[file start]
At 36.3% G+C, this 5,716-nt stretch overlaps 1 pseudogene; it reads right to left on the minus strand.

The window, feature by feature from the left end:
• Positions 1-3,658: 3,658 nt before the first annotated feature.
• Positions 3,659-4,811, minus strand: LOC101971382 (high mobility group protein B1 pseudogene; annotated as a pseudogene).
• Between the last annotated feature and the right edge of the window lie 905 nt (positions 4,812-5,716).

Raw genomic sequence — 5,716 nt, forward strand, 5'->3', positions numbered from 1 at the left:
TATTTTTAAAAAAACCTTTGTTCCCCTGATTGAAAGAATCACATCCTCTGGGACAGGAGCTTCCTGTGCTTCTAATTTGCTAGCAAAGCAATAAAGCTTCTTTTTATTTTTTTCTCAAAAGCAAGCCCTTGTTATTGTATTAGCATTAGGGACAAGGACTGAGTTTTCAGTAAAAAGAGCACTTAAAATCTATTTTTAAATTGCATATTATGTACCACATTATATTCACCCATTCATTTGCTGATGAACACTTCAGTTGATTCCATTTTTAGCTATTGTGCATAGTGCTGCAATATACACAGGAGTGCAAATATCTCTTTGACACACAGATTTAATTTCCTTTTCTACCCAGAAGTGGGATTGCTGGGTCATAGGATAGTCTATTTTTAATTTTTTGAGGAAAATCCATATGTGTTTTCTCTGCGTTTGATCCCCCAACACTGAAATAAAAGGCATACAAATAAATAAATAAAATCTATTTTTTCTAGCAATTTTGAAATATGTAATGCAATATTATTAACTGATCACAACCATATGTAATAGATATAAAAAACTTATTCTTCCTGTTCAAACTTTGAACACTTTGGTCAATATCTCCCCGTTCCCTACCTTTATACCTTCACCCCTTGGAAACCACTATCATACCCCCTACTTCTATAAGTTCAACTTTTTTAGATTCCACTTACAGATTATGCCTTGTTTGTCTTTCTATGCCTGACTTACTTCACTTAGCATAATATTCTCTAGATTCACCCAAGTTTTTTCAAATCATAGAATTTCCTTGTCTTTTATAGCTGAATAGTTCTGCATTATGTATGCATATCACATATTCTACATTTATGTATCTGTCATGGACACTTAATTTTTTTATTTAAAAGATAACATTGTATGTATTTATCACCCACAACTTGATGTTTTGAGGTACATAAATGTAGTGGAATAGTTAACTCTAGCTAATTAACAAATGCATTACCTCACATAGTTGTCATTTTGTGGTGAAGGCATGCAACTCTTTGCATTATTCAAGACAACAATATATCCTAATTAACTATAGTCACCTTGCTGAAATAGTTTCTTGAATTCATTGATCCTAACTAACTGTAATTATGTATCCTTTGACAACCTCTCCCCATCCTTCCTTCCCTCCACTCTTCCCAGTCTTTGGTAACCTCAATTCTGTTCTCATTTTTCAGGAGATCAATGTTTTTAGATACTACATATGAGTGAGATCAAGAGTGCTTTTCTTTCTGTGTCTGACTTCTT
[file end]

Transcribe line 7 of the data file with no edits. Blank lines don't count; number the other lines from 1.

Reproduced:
TATTTTTAAAAAAACCTTTGTTCCCCTGATTGAAAGAATCACATCCTCTGGGACAGGAGCTTCCTGTGCTTCTAATTTGCTAGCAAAGCAATAAAGCTTCTTTTTATTTTTTTCTCAAAAGCAAGCCCTTGTTATTGTATTAGCATTAGGGACAAGGACTGAGTTTTCAGTAAAAAGAGCACTTAAAATCTATTTTTAAATTGCATATTATGTACCACATTATATTCACCCATTCATTTGCTGATGAACACTTCAGTTGATTCCATTTTTAGCTATTGTGCATAGTGCTGCAATATACACAGGAGTGCAAATATCTCTTTGACACACAGATTTAATTTCCTTTTCTACCCAGAAGTGGGATTGCTGGGTCATAGGATAGTCTATTTTTAATTTTTTGAGGAAAATCCATATGTGTTTTCTCTGCGTTTGATCCCCCAACACTGAAATAAAAGGCATACAAATAAATAAATAAAATCTATTTTTTCTAGCAATTTTGAAATATGTAATGCAATATTATTAACTGATCACAACCATATGTAATAGATATAAAAAACTTATTCTTCCTGTTCAAACTTTGAACACTTTGGTCAATATCTCCCCGTTCCCTACCTTTATACCTTCACCCCTTGGAAACCACTATCATACCCCCTACTTCTATAAGTTCAACTTTTTTAGATTCCACTTACAGATTATGCCTTGTTTGTCTTTCTATGCCTGACTTACTTCACTTAGCATAATATTCTCTAGATTCACCCAAGTTTTTTCAAATCATAGAATTTCCTTGTCTTTTATAGCTGAATAGTTCTGCATTATGTATGCATATCACATATTCTACATTTATGTATCTGTCATGGACACTTAATTTTTTTATTTAAAAGATAACATTGTATGTATTTATCACCCACAACTTGATGTTTTGAGGTACATAAATGTAGTGGAATAGTTAACTCTAGCTAATTAACAAATGCATTACCTCACATAGTTGTCATTTTGTGGTGAAGGCATGCAACTCTTTGCATTATTCAAGACAACAATATATCCTAATTAACTATAGTCACCTTGCTGAAATAGTTTCTTGAATTCATTGATCCTAACTAACTGTAATTATGTATCCTTTGACAACCTCTCCCCATCCTTCCTTCCCTCCACTCTTCCCAGTCTTTGGTAACCTCAATTCTGTTCTCATTTTTCAGGAGATCAATGTTTTTAGATACTACATATGAGTGAGATCAAGAGTGCTTTTCTTTCTGTGTCTGACTTCTT